From the individual's point of view, there is the added incentive that through belonging to a team each can participate in achievements well beyond his own individual potential. Less idealistically, the team provides an environment where the individual's self-perceived level of responsibility and authority is enhanced, in an environment where accountability is shared: thus providing a perfect motivator through enhanced self-esteem coupled with low stress.


Finally, a word about the much vaunted "recognition of the worth of the individual", which is often given as the reason for delegating responsibility to teams of subordinates. The bottom line is that the individual's talents are better utilized in a team, not that they are wonderful human beings.


1.6 Teams in Organizations: Some Impressive Results

Case studies have reported many remarkable outcomes stemming from teams. Here is just a sampling of the impressive results, as shown in Table 1.2.


Table 1.2: Remarkable outcomes stemming from teams




Federal Express

§         Reduce errors (e.g., incorrect bills, lost packages) by 13 % in 1989.


§         Defects dropped from 1,800 parts per million to only 9 parts per million in its cellular ceramics plant.

Shenandoah Life Insurance Co.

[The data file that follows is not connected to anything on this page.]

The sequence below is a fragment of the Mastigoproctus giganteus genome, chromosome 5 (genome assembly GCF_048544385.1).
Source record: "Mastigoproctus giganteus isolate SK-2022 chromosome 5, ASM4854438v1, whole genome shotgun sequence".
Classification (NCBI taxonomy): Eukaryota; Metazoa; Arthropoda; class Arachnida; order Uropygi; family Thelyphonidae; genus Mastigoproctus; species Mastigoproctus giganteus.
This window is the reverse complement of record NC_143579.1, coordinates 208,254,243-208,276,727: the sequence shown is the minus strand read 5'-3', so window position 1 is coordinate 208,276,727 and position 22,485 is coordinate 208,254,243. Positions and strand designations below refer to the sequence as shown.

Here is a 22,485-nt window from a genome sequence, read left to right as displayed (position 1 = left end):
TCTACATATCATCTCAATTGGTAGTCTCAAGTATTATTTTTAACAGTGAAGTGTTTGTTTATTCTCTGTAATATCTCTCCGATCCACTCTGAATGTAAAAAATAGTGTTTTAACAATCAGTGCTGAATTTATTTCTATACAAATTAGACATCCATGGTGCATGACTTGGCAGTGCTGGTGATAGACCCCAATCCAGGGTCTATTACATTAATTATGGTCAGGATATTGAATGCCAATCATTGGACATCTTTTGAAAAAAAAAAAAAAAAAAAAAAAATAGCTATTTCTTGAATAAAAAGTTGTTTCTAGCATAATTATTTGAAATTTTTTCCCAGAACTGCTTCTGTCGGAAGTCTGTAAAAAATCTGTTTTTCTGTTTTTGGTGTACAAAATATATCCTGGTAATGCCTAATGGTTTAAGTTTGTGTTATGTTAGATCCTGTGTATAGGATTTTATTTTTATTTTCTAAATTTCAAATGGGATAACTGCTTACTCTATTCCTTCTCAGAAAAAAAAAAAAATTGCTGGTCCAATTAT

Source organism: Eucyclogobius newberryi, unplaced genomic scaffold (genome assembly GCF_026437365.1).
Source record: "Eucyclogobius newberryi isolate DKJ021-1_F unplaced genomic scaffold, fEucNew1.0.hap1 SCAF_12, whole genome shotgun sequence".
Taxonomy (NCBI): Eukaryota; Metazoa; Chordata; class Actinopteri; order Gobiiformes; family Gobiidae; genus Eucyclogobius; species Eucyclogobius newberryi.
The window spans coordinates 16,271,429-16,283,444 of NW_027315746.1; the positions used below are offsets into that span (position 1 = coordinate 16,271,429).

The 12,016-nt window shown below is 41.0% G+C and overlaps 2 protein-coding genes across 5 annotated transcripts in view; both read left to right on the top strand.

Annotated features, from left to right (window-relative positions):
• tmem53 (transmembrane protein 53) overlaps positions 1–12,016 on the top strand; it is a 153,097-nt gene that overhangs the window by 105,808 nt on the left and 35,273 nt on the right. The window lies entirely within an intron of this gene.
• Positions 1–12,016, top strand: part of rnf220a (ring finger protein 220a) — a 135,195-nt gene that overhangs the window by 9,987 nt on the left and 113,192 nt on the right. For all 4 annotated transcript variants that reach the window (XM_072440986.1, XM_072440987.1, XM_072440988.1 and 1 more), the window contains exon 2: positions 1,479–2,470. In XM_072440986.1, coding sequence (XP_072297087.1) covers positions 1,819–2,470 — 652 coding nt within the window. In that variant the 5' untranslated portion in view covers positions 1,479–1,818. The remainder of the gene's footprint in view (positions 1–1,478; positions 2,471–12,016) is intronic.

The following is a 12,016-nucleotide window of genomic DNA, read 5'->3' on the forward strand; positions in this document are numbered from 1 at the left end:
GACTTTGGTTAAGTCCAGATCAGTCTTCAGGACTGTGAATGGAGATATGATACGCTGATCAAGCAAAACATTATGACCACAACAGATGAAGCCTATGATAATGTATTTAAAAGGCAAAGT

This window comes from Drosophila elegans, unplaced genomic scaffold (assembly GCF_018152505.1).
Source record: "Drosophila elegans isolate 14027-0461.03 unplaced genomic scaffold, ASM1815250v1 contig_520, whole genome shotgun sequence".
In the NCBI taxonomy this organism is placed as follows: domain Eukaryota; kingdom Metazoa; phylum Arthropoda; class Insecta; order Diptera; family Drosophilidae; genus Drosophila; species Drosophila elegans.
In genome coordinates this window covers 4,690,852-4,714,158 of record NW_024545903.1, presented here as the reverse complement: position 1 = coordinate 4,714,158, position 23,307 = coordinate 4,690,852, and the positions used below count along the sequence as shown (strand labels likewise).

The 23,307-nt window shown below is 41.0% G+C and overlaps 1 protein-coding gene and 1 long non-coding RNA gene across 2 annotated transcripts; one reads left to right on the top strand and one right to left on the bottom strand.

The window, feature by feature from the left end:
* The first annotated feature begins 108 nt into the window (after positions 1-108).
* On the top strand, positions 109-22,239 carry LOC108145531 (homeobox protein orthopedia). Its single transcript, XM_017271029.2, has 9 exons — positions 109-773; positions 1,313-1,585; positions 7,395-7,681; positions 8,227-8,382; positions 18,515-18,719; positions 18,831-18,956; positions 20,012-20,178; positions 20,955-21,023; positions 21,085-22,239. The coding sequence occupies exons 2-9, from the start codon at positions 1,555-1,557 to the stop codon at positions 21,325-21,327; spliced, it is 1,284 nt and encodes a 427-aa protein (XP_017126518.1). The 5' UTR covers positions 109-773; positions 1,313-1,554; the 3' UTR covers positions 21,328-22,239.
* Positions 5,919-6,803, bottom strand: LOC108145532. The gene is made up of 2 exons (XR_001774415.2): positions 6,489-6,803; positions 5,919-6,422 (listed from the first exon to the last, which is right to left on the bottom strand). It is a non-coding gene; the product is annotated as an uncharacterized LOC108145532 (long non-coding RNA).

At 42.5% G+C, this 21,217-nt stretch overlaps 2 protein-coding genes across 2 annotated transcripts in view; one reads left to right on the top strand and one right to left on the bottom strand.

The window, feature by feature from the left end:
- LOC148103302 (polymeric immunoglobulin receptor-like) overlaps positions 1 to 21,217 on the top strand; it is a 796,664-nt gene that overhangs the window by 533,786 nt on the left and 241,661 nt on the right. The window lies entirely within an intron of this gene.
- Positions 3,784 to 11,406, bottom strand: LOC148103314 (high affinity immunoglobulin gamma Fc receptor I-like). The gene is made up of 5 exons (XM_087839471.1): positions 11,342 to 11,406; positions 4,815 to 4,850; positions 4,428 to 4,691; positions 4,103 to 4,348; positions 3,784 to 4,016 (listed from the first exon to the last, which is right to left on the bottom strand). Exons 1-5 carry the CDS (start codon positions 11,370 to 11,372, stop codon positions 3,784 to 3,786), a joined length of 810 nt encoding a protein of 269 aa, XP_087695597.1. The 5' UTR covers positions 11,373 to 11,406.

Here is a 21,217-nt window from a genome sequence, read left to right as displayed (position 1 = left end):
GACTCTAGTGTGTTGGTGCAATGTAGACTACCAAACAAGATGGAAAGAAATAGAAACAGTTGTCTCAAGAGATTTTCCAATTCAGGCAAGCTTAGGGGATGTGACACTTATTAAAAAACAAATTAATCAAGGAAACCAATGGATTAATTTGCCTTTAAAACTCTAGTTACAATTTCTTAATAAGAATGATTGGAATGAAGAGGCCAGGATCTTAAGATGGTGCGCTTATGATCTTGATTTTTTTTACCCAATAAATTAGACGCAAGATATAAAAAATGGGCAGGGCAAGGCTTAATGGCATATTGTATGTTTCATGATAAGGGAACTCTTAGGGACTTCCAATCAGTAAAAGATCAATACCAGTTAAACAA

§         Saved $ 200.000 per year in reduced staffing while increasing volume of work handled by 33 %.


§         Increased productivity by 30%.


§         One team produces as many products in 3 days as an entire assembly line used to produce in 14 days.

Carrier (Division of United Technologies Corporation)

§         Reduced unit turnaround time from 2 weeks to 2 days.

Westinghouse Furniture Systems

§         Productivity increased by 74% within three years.

Sealed Air

§         Waste reduced by 50%, and downtime cut from 20% to 5 %.

Eli Lilly

§         Faster-ever rollout time for a new medical product.


§         Substantially improved customer satisfaction ratings in 11 key areas.


§         $ 10 million saving in 6 months.


1.7 Competitive Advantage with Groups & Teams 


Ø      Performance Enhancement: Make use of synergy

Ø      Workers in a group have the opportunity to produce more or better output than separate workers.

Ø      Members correct others’ errors and bring new ideas to peers.

Ø      Managers should build groups with members of complimentary skills


Ø      Responsive to Customers: difficult to achieve given many constraints.

Ø      Safety issues, regulations, and costs.

Ø      Cross-functional teams provide the wide variety of skills needed.

Ø      Teams consist of members of different departments.


Ø      Innovation: individuals rarely possess the wide variety of skills needed. Teams do.

Ø      Team members also uncover flaws and develop new ideas.

Ø      Managers should empower the team for the full innovation process.

Ø      Motivation: members of groups, and particularly teams, are often better motivated and satisfied than individuals.

Ø      It is fun to work next to other motivated people. It is also that:

Ø      Team members see their contribution to the team.

Ø      Teams also provide social interaction.